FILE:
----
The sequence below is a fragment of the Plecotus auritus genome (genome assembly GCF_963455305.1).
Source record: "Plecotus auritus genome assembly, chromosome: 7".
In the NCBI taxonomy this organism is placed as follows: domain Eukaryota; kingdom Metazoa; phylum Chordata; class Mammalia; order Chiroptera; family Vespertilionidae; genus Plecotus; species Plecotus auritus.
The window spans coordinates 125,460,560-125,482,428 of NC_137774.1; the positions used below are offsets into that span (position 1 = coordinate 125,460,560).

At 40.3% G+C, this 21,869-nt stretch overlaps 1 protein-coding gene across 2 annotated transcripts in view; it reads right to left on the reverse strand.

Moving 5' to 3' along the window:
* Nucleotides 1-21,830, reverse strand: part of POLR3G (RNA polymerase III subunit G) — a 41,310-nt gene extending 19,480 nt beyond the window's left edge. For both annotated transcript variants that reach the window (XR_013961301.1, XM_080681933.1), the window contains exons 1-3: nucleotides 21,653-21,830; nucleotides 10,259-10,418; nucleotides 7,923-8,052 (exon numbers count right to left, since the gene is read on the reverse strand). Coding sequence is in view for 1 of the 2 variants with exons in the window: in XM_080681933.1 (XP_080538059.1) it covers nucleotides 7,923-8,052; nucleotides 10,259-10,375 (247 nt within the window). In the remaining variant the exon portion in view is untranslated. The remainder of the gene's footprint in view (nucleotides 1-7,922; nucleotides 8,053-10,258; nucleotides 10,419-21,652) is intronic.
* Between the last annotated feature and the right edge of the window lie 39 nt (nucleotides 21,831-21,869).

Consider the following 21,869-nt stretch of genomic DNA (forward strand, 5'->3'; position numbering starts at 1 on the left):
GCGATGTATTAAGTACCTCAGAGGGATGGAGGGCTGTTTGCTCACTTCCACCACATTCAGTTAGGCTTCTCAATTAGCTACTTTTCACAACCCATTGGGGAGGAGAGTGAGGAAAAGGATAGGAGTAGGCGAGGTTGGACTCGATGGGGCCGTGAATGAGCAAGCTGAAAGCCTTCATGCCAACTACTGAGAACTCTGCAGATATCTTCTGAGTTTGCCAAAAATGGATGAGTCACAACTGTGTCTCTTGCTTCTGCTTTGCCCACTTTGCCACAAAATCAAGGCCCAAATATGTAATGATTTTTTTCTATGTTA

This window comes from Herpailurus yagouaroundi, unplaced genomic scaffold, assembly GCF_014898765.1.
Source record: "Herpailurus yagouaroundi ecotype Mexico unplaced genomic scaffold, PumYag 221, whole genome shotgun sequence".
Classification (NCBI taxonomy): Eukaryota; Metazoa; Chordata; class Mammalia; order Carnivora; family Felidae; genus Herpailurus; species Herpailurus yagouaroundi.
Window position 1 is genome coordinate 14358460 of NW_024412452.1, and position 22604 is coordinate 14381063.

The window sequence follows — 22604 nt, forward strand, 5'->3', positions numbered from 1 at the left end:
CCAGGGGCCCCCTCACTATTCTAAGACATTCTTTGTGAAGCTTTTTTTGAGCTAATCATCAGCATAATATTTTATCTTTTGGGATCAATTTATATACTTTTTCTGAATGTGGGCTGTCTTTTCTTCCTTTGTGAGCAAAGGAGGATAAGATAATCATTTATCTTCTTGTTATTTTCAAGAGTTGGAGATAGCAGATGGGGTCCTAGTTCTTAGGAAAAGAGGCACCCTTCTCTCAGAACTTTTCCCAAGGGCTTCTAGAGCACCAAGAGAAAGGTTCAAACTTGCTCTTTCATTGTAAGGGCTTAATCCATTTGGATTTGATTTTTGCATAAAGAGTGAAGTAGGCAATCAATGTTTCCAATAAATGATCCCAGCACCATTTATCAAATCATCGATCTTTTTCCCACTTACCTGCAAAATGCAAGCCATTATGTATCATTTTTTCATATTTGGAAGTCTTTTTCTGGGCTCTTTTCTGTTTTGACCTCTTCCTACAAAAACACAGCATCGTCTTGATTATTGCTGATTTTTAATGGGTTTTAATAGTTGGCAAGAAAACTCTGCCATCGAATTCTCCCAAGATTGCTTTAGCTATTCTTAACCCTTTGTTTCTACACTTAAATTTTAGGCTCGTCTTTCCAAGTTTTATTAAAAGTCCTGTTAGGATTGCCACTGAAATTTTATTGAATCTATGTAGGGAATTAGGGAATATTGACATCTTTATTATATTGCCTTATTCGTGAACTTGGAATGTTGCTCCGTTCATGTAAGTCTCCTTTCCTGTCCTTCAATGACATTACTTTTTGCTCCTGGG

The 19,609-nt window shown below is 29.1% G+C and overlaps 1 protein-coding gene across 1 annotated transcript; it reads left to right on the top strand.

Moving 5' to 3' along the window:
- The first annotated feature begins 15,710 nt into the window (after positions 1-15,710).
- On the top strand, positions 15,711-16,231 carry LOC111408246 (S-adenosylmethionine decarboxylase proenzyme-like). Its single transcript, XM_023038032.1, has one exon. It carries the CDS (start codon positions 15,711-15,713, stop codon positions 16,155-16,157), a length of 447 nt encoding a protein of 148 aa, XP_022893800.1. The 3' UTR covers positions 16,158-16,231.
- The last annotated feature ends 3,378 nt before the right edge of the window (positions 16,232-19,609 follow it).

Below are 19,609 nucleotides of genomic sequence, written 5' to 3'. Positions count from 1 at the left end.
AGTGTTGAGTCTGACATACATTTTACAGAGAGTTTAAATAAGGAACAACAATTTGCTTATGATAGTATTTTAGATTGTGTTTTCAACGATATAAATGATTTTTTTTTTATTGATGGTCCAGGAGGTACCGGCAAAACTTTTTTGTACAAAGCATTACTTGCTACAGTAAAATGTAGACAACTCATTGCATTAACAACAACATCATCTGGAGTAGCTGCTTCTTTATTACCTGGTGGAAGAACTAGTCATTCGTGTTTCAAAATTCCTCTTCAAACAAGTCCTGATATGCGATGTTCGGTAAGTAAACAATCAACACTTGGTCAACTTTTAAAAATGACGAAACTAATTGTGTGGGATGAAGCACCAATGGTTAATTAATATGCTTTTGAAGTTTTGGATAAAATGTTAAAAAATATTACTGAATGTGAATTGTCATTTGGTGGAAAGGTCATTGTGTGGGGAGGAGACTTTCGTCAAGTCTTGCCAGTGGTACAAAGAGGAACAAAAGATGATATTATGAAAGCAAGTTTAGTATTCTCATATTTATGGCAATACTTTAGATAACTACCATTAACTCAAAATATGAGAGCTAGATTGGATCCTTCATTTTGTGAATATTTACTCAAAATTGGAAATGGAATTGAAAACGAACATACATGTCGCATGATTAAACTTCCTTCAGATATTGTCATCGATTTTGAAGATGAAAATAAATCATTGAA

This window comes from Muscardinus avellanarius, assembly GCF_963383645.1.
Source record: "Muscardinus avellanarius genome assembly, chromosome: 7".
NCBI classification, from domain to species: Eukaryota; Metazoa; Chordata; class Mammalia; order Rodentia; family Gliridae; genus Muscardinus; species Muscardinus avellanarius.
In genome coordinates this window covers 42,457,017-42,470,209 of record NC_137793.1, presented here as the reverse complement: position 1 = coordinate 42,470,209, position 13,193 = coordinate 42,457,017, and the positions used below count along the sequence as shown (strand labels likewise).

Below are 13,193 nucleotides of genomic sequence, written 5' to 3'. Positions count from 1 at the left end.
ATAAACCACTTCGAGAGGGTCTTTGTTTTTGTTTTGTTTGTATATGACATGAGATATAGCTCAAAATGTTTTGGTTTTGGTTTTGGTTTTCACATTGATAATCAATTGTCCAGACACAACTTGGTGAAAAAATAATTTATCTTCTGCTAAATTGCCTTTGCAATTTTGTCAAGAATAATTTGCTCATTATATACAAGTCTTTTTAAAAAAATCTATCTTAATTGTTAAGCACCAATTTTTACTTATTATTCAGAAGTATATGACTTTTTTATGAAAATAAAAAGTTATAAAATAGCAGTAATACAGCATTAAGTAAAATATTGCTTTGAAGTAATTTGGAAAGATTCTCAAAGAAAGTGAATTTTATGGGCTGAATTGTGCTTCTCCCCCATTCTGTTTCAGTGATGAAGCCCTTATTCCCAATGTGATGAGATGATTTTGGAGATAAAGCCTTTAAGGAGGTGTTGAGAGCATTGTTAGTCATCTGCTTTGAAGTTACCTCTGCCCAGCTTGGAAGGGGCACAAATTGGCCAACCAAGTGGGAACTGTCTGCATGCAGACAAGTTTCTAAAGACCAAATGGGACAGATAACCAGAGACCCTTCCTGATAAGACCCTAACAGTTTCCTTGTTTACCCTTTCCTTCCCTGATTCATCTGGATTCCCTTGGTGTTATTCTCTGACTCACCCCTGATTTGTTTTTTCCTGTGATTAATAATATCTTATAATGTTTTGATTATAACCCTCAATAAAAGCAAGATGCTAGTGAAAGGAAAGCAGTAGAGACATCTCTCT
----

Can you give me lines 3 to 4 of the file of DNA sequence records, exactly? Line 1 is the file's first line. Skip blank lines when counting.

In the NCBI taxonomy this organism is placed as follows: domain Eukaryota; kingdom Metazoa; phylum Chordata; class Mammalia; order Chiroptera; family Vespertilionidae; genus Plecotus; species Plecotus auritus.
The window spans coordinates 125,460,560-125,482,428 of NC_137774.1; the positions used below are offsets into that span (position 1 = coordinate 125,460,560).